Big impact opportunities for a smoother clean energy transition – how would this affect CIOs?

This year, the Clean Energy Leaders Dialogue highlighted the potential for a more seamless transition to clean energy by highlighting how regulators, utilities, consumers, and owners of urban assets are gearing up for a net-zero implementation. Research and development in green energy is undoubtedly gaining steam in recent years, keeping with the government’s objective for Singapore to attain net-zero by 2050. Our alternatives for renewable energy are limited due to our inherent resource limitations; however, ACES offers a bright future.

CIO World Asia spoke with Wai Tai Yeap, General Manager, Southeast Asia Electrical Sector at Eaton to learn more about sustainability within CIOs.

Importance of implementing clean and renewable energy in a country like Singapore – especially for future generations

As the world accelerates towards a more sustainable future, maintaining clean energy throughout various sectors is crucial in aiding the energy transition, ensuring energy security and access, and achieving net-zero growth to combat climate change.

Recent data by the International Energy Agency (IEA) shows that carbon emissions in 2022 are set to increase by a fraction of previous years, driven by the deployment of renewable energy technologies and policies worldwide. Investing in alternative sources of renewable energy is thus key to ending countries’ reliance on fossil fuels and further allowing industries to reduce their carbon footprint.

Being a small island state with limited natural resources, Singapore is not insulated from the effects of climate change. Coupled with its low-lying geography, the country is already at risk of serious flooding from rising sea levels, increasing rainfall and temperatures, and may even lose 46 per cent of its gross domestic product (GDP) in the worst scenario.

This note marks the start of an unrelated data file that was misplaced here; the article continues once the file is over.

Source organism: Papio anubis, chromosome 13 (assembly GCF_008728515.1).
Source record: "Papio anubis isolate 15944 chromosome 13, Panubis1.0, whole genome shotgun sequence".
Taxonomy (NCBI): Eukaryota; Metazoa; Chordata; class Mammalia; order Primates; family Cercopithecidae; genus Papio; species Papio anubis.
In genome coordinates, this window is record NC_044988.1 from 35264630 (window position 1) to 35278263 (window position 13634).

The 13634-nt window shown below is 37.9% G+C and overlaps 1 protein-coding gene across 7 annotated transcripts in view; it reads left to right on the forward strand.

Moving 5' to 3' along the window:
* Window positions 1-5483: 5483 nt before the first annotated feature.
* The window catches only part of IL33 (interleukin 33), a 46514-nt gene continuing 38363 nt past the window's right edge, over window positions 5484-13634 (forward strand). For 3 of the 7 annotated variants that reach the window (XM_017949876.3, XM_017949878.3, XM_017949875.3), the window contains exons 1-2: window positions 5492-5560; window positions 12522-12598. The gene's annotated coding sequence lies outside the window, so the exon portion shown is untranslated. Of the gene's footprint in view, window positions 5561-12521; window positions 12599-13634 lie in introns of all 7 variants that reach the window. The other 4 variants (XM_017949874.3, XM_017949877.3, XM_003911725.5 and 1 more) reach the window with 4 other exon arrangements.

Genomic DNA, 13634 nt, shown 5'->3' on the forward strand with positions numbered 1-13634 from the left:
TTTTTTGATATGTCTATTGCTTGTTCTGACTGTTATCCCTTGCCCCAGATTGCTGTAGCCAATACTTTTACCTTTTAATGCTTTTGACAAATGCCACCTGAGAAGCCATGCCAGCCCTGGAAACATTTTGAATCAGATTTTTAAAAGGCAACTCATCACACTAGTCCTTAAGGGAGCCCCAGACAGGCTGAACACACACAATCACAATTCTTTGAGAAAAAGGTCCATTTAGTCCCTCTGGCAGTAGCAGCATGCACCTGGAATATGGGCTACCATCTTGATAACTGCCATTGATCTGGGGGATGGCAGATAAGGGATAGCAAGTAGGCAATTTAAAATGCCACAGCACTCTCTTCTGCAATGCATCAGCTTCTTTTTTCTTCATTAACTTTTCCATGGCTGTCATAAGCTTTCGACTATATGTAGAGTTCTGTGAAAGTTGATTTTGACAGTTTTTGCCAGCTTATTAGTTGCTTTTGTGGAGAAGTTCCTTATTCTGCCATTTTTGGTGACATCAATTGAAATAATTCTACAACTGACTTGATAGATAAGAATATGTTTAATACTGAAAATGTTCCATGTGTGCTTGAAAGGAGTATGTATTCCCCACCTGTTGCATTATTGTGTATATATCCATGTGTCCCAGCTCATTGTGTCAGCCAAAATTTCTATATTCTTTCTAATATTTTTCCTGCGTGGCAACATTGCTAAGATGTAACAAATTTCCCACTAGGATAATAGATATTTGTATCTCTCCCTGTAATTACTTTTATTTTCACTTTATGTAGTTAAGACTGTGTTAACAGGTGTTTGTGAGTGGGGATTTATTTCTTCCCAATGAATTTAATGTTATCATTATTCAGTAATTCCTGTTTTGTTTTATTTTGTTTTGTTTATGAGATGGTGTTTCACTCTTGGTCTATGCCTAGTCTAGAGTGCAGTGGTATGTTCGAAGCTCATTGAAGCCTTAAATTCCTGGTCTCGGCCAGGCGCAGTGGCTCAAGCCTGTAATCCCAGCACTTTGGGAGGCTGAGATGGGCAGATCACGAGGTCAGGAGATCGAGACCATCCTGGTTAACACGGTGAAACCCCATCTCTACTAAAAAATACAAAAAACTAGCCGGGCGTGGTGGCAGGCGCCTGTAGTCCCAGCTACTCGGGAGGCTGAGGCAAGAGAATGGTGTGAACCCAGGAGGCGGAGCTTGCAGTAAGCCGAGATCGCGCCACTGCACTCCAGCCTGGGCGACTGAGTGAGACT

To help combat these adverse effects of climate change, maintaining clean energy sources that will aid the larger green transition will be pivotal. This future-proofs Singapore’s economy and ensures that consumers are protected from possible volatility in the energy market, allowing energy sources to remain reliable, accessible and secure for all – especially amid an increasing energy demand.

Diversification and investment into alternative energy sources will also be essential to supporting Singapore’s net-zero climate commitment. Under the Singapore Green Plan 2030, the country aims to increase cleaner energy sources across all sectors, such as maximizing solar panel deployment and tapping into regional grids to reduce emissions. With one of the busiest container ports in the world and as a global air hub, Singapore also has the chance to position itself as a global leader in climate change by increasing efforts in greener shipping and aviation and bringing about new economic opportunities for future generations to safeguard their well-being and security.

Some ways companies can contribute to sustainable energy – about solar energy and storage

Today, both businesses and individual consumers alike are able to contribute to sustainable energy – from installing solar panels to opting for use of electric vehicles (EVs), the world has seen an acceleration of electrification and renewables that are connected to the energy grid. But as we transition to a carbon-free society, how we power and manage the grid will have to be transformed.

One of the ways is through intelligent power management software, which are able to manage energy flow and power capacity. More advanced systems, such as the ones that Eaton provides, allows for comprehensive overcurrent and overvoltage protection which ensures that electricity will be cut safely in the event of surge, without damage to circuits and appliances. This also creates opportunities to optimize energy costs, creating an overall more resilient energy grid.